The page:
energy. Watch news clips of Tuesday night's presidential debate
and chances are that the back-and-forth between President Obama
and GOP challenger Mitt Romney on energy policy will loom large
-- not because of the policies under discussion, which were a
rehash of old talking points, but because of the playground-style
sniping ("Did not reduce drilling on federal lands!" "Did so!")
that might have marked a new low point in the history of such
debates. Posted.

Ethanol relief vital to state's cows. Attempts to clean up our
air and to ensure that the nation has enough milk to drink are on
a collision course. As a result, the future of California's dairy
industry looks sour. Around 100 farms are expected to go bankrupt
this year alone, and the trend seems likely to continue if
nothing is done. Because of the demand for grain to produce the
gasoline additive ethanol - which was supposed to reduce air
pollution - plus a nationwide drought, many of the state's
cash-strapped farmers are selling their cows for slaughter
because they can't afford to feed them. Posted.

Victor Davis Hanson: Obama's vision is already present in
California, and it's not working. I thought of my fellow
Californian, Energy Secretary Steven Chu, last week, when I paid
$4.89 a gallon in Gilroy for regular gas -- and had to wait in
line to get it. The customers were in near revolt, but I wondered
against what and whom. I mentioned to one exasperated motorist
that there are estimated to be more than 20 billion barrels of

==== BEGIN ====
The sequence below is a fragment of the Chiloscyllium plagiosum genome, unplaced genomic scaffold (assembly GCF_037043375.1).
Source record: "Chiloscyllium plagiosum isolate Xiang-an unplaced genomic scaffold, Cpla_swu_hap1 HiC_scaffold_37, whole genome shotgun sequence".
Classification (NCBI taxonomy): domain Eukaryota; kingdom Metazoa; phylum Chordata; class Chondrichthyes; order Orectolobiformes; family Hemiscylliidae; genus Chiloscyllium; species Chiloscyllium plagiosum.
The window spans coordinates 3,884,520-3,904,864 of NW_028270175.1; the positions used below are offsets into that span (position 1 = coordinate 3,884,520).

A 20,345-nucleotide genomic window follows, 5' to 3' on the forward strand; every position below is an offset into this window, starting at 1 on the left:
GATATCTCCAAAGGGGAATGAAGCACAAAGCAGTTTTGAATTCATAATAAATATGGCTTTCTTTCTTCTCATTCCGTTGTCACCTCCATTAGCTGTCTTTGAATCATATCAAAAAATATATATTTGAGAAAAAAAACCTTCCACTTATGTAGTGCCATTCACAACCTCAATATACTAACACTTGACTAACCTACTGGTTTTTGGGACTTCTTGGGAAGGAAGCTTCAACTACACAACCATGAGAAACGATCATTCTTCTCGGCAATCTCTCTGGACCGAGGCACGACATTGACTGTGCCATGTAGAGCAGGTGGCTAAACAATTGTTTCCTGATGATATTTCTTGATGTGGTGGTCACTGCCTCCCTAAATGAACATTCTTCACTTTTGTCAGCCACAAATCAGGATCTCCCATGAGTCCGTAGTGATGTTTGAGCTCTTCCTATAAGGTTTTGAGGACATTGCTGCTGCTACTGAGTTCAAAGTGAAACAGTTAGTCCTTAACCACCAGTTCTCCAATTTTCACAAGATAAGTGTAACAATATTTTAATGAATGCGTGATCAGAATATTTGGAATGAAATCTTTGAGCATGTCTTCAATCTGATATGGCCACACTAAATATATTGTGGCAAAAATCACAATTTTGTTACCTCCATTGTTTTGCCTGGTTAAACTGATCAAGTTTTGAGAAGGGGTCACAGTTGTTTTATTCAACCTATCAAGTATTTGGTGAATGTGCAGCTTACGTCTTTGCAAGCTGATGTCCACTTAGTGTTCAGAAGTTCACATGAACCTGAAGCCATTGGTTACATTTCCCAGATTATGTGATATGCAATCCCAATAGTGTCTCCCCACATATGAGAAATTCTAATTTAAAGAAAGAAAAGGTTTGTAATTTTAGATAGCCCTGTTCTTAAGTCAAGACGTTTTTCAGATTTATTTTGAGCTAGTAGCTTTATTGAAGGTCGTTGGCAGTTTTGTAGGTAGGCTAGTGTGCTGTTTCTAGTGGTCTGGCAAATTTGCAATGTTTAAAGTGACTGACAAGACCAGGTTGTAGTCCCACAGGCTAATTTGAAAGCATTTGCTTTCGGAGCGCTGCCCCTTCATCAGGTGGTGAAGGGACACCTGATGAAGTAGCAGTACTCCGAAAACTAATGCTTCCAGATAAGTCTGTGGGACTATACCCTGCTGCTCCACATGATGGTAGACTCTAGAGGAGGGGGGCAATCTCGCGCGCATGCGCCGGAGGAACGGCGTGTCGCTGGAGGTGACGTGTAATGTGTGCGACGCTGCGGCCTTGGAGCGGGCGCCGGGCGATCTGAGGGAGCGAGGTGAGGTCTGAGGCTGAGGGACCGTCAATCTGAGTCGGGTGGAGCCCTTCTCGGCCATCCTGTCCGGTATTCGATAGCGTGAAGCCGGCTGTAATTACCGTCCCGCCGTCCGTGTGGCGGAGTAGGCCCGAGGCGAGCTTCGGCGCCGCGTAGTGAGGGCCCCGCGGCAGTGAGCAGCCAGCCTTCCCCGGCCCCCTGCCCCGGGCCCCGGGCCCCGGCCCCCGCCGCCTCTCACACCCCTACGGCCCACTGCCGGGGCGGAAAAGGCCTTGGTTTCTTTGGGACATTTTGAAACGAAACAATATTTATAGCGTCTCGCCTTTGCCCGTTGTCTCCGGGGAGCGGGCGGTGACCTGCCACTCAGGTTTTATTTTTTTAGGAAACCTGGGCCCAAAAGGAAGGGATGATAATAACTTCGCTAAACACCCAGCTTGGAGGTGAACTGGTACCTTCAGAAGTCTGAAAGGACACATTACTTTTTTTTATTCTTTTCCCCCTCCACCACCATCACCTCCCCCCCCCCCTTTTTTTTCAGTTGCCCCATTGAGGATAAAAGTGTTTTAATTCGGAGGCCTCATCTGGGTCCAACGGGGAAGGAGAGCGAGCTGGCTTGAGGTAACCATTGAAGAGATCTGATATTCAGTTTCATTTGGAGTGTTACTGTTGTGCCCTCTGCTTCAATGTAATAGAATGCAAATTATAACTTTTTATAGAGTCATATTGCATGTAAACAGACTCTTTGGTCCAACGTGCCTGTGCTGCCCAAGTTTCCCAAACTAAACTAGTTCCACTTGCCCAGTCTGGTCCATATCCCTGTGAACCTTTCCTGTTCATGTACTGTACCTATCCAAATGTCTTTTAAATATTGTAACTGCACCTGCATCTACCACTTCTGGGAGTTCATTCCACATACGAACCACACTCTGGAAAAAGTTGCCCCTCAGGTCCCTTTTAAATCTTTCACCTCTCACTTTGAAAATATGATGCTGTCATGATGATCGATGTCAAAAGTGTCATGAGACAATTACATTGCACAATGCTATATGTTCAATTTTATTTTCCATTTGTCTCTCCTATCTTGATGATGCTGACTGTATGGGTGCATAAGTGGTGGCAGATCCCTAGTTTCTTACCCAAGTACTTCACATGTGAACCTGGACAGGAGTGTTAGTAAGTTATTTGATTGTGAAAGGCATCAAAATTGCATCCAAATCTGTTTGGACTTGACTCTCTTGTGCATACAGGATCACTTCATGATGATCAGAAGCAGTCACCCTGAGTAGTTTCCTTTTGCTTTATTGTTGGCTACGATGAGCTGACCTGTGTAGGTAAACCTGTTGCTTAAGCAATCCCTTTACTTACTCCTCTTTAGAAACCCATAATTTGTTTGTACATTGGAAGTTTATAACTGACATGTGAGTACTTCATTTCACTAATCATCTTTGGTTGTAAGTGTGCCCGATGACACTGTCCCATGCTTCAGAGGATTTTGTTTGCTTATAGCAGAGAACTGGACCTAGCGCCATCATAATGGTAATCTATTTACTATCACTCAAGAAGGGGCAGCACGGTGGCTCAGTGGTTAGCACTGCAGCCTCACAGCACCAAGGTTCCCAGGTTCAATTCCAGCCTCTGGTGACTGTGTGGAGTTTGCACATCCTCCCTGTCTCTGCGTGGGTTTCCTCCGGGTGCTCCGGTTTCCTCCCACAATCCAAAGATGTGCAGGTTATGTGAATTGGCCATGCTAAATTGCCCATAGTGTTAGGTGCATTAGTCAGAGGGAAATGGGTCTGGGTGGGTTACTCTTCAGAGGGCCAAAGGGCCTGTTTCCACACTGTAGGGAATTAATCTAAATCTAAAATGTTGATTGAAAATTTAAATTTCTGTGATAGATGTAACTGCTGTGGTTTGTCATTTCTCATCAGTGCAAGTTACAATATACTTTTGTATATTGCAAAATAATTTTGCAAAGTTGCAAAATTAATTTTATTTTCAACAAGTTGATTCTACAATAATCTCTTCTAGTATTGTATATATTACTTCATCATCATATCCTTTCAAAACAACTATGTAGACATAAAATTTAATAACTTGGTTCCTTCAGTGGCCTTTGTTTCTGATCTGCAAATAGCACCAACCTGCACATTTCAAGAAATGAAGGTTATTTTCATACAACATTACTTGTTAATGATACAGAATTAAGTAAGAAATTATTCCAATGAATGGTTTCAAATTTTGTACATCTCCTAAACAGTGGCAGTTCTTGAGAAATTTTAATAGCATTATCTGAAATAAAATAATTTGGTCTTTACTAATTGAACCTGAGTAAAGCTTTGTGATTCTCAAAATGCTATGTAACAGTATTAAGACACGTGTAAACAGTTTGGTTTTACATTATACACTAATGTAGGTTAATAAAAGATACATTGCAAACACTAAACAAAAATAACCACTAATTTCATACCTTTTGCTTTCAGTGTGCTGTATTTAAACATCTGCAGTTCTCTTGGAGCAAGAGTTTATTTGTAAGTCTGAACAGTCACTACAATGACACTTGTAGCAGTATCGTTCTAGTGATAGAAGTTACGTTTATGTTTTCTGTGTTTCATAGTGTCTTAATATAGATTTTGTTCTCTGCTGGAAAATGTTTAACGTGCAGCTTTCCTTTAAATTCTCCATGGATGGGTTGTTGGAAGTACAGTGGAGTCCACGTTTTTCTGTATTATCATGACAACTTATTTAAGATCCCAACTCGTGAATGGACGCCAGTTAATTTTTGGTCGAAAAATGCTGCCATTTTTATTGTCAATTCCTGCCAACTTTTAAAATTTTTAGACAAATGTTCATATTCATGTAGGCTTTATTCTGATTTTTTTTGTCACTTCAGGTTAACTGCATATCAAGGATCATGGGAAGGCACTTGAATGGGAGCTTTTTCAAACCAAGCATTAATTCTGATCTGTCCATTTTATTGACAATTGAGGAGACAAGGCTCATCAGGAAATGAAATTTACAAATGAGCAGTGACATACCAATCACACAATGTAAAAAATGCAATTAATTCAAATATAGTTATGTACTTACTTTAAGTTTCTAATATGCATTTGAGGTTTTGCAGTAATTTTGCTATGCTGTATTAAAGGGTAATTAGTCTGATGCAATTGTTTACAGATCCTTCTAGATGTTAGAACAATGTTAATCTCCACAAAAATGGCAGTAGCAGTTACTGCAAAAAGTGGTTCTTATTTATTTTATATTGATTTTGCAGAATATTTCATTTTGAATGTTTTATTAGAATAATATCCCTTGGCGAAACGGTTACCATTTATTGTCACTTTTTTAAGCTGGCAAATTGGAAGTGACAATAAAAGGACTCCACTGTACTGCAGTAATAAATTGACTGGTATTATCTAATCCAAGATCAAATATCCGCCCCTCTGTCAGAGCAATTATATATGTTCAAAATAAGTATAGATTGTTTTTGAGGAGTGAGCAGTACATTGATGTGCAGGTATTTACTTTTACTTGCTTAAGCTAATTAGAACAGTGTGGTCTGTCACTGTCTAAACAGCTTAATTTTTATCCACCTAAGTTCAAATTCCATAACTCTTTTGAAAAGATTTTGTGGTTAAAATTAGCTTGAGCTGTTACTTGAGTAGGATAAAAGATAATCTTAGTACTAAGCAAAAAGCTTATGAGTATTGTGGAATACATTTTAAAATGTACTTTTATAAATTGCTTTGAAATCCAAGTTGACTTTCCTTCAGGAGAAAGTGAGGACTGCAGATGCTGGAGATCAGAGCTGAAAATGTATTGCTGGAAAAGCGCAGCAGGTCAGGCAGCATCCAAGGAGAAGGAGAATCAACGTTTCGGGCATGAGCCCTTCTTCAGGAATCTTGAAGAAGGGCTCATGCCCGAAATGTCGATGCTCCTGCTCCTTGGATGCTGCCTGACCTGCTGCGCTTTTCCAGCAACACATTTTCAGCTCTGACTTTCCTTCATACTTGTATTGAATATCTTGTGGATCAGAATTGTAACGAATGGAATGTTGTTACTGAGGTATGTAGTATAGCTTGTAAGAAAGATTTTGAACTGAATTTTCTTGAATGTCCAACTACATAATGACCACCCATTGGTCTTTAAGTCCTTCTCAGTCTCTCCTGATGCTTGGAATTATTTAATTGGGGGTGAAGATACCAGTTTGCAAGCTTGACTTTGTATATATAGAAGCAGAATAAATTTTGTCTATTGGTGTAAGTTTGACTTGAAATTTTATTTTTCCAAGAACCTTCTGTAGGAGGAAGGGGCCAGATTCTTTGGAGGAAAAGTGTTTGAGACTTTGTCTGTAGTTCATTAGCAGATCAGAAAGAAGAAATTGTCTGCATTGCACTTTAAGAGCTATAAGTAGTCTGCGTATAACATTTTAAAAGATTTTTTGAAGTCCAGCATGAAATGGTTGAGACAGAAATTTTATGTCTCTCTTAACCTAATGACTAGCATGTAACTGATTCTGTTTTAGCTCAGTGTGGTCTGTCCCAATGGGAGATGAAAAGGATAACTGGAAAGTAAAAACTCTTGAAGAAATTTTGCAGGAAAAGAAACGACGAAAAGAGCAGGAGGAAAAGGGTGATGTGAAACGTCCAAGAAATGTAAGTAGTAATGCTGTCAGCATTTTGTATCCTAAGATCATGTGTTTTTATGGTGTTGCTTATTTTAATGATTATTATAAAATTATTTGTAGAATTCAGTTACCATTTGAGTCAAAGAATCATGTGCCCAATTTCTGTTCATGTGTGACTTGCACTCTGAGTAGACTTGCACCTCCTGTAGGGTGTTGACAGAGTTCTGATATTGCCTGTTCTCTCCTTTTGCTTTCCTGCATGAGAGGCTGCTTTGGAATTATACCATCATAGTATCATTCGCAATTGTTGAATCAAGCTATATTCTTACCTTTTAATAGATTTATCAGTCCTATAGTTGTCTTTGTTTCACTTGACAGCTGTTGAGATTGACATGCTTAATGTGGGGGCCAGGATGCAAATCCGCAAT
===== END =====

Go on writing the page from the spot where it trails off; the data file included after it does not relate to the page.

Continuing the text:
oil a few miles away, in newly found reserves off the California
coast. He thought I was from Mars. California may face the
nation's largest budget deficit at $16 billion. Posted.

Relief at the pump? A three-judge panel of the U.S. 9th Circuit
Court of Appeals was heard arguments Wednesday in San Francisco
in a legal challenge to a California regulation that imposes a
low-carbon standard for transportation fuels within the state.
The first-in-the-nation regulation, an offshoot of Assembly Bill
32, the state’s 2006 global warming law, was ruled
unconstitutional last year by U.S. District Court Judge Lawrence
O’Neill, in a case brought by farming, oil and transportation
industry groups against the California Air Resources Board.

The EPA Is Moving The Goalposts, Even After The Game Has Started.
 Football fans would be outraged if every time one team was
preparing to kick a field goal the officials moved the goalposts
further back, making it harder to score. And yet the
Environmental Protection Agency (EPA) frequently moves the
goalposts further away for companies and industries trying to
abide by countless federal regulations.  One of President Obama’s